I contracted the big D when I was 26 years old and am now 60 and doing well.
At the age of 21 (probably pre-diabetic) I had my first child, with 3 children following birthed when I was 33, 35 and 39. During my pregnancies I don't remember any complications (memory probably fails me) but I know that I actually experienced some of my best control. We didn't have the pump back then just a video cassette sized blood meter. (Can you imagine?)
My children were all over 9 lbs which was a strain, the 3rd one being 10lb9oz). My first and last were natural births and the two inbetween c-sections. My docs were terrific, very humane people. I did have LOW blood sugars right after they were born and then experienced a "honeymoon" period of no insulin for a day or so. That was fun.
I would say the more difficult time occured after the baby was born as my levels and my hormones were off. Having help the first month is the best advice I can recommend... lots of rest with the baby, enjoying the experience not trying to "RESUME" your normal life asap. That's someone's idea that to me is unnatural. Your life is never the same after having a baby...your whole idea of love is expanded and should be enjoyed, not fought as an interruption of your independence. Keeping that thought in my mind slowed me down, helped me keep on top of my diabetes and enabled me to breast feed successfully. My husband was incredible during our baby years, doing all the shopping, etc until I was back to myself physically which was about 6 weeks.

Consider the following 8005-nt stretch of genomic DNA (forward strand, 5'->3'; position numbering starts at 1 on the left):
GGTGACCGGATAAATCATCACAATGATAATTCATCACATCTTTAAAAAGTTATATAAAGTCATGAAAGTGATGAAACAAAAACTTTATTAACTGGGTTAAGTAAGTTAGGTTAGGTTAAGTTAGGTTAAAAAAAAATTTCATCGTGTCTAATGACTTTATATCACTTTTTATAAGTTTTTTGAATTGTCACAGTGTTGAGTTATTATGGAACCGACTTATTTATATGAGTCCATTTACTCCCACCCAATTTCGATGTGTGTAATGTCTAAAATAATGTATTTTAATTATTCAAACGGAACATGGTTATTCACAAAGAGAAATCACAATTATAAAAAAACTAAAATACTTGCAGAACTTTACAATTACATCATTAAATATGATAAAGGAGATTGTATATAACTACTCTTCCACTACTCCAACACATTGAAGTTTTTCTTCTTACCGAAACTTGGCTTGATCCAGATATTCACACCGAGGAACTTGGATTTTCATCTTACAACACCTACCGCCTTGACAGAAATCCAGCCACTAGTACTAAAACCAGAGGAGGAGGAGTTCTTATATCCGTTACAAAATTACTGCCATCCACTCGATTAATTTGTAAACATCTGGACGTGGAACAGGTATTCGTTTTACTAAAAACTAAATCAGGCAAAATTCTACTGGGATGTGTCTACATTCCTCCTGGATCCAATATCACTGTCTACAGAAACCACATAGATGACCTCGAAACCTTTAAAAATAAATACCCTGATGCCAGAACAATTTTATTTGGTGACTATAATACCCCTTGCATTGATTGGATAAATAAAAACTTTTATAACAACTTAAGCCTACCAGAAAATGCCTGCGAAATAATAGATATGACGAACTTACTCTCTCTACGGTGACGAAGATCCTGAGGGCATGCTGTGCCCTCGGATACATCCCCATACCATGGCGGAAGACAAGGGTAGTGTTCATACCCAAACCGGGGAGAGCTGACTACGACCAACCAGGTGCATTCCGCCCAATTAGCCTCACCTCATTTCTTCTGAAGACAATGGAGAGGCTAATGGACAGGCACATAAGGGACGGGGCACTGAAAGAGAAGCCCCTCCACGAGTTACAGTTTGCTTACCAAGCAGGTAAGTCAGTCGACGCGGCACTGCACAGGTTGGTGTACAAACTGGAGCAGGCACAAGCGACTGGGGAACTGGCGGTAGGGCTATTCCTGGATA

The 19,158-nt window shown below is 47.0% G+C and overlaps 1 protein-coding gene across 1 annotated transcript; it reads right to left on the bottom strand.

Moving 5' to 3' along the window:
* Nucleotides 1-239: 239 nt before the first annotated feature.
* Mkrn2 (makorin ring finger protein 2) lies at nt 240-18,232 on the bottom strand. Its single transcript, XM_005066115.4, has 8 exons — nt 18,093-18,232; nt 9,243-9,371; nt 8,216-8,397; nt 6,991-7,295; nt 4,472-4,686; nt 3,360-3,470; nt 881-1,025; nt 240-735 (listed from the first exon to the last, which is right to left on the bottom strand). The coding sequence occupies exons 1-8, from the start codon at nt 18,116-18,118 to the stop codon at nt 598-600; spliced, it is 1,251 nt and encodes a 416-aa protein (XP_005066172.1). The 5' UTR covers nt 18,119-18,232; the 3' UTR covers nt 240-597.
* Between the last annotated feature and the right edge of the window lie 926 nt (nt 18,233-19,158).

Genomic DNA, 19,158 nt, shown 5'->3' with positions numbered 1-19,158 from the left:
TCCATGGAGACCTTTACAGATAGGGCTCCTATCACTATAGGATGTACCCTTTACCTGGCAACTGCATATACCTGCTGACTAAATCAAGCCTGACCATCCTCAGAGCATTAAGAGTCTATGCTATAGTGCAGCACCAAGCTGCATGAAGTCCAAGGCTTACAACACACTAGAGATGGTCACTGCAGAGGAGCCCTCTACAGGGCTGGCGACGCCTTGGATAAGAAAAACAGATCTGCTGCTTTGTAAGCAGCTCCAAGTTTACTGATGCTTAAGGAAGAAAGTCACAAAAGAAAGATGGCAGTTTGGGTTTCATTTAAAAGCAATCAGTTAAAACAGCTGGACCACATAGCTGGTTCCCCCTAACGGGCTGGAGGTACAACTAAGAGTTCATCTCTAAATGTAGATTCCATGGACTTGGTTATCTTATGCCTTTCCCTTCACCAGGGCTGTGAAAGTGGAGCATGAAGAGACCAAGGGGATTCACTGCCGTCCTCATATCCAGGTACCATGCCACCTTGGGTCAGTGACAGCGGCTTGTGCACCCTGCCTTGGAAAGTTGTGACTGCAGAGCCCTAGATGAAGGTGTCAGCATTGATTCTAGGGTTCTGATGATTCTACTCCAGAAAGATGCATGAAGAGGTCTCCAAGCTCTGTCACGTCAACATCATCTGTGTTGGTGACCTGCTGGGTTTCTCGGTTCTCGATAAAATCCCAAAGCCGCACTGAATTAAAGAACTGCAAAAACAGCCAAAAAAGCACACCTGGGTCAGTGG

Perhaps you are imagining me as a relatively inactive person. During these years I played on 2 soccer teams, worked 1/2 time (taking a year off for each baby) and worked out at a gym, regularly. I always put my diabetes first, you have to in order to enjoy your family. Have to say tho' that physical activity has always been a pleasure and I took the opportunity as much as possible. My husband played soccer on the same team so the kids were always amongst people we knew on the sidelines. Horse-back riding (3 horses at home), soccer, gym, teaching, sounds like I ignored the children, but Alex and I played tag team for years, each working half time so the
kids were with us. I hope I've helped you sharing this. I think diabetes is nothing to fool around with, that it has to be monitored hourly and by the minute sometimes.
It is a juggling act that requires your attention, as well as your family's. I wish you the best with your decision.